WASHINGTON – Sen. Chuck Grassley of Iowa and a bipartisan group of Judiciary Committee senators today introduced bipartisan legislation that will let the federal government take action against price fixing by OPEC, the Organization of Petroleum Exporting Countries. Senators Amy Klobuchar of Minnesota, Mike Lee of Utah and Patrick Leahy of Vermont have cosponsored the legislation.
“It’s long past time to put an end to illegal price fixing by OPEC. The oil cartel and its member countries need to know that we are committed to stopping their anti-competitive behavior. We, in the United States, have been working for years to develop our domestic clean, renewable and alternative energy resources. We’re also committed to reducing our reliance on foreign oil, especially when it’s artificially and illegally priced. Our bill shows the OPEC members we will not tolerate their flagrant antitrust violations,” Grassley said.
“Current law has made the Justice Department powerless to stop OPEC and its members from coordinating oil production to manipulate prices, driving up costs for millions of Americans. Open competition in international oil markets is critical to ensuring that American families pay fair prices at the pump. Our bipartisan legislation would allow U.S. antitrust laws to be enforced against OPEC producers, helping to ensure that U.S. gas prices are fair and affordable,” Klobuchar said.
“If private companies engaged in the international price-fixing activities that OPEC has, there is no question they would be found guilty of illegal behavior. There is no reason that the OPEC cartel should be treated differently based on their connection to national governments,” Lee said.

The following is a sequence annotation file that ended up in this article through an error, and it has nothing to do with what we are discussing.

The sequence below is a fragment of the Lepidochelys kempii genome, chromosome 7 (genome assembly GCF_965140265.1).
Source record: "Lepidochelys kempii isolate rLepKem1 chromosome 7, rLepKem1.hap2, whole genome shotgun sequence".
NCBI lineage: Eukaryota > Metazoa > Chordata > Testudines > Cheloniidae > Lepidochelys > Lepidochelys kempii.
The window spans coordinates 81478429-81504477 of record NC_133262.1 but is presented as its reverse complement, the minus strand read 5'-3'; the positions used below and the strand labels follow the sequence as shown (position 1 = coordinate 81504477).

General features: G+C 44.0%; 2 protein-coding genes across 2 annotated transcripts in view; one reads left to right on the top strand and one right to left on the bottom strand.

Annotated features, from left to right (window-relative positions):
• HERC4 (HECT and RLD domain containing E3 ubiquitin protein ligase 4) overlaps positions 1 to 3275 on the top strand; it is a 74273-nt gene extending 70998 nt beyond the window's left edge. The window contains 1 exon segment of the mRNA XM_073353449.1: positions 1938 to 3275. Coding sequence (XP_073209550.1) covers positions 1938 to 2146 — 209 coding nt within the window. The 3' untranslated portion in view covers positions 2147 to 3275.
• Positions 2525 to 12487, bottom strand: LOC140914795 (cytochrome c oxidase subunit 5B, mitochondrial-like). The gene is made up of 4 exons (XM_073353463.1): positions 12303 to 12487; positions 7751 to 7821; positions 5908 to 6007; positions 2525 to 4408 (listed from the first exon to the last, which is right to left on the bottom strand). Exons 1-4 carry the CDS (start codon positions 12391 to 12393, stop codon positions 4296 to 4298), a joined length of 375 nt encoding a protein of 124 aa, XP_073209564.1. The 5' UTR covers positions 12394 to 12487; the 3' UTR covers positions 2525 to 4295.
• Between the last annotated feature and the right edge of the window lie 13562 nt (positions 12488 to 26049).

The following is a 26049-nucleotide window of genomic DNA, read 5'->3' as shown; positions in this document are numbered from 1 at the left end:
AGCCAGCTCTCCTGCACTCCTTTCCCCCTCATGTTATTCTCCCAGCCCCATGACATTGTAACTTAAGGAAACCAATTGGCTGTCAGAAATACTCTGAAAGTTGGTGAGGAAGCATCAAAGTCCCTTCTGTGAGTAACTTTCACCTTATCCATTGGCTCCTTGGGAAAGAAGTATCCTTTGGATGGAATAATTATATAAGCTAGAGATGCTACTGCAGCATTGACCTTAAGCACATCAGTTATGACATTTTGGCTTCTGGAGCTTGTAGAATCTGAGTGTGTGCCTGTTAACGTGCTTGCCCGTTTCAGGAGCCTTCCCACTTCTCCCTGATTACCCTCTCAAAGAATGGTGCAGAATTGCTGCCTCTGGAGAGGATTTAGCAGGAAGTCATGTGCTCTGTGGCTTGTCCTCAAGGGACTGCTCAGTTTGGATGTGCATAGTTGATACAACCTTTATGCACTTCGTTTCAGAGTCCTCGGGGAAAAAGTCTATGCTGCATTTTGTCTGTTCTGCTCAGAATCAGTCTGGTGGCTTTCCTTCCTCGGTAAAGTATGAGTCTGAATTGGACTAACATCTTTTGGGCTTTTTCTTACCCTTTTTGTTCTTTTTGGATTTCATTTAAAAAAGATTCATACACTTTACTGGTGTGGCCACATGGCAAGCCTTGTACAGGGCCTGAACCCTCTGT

“As Vermonters struggle to heat their homes through another frigid winter, it’s vital to make sure that oil prices are not artificially inflated. I’ve long supported this legislation because it will crack down on the types of anti-competitive behavior that cause prices to spike for Vermonters trying to stay warm through winter, to use their farm equipment, or to get to their jobs or to the market. In this new Congress I’m hopeful we will finally enact these reforms into law,” Leahy said.
The No Oil Producing and Exporting Cartels Act, or NOPEC, would explicitly authorize the Justice Department to bring lawsuits against oil cartel members for antitrust violations. It would clarify that neither sovereign immunity nor the “Act of State” doctrine prevents a court from ruling on antitrust charges brought against foreign governments for engaging in illegal pricing, production and distribution of petroleum products.
OPEC is a 15-member organization that accounts for more than 73 percent of the world’s crude oil reserves. According to recent news reports, OPEC and a group of other oil-producing nations led by Russia are exploring an agreement that could further distort the global petroleum market.
The House Judiciary Committee today advanced identical bipartisan legislation by voice vote without objection.
Text of the Senate legislation is available HERE.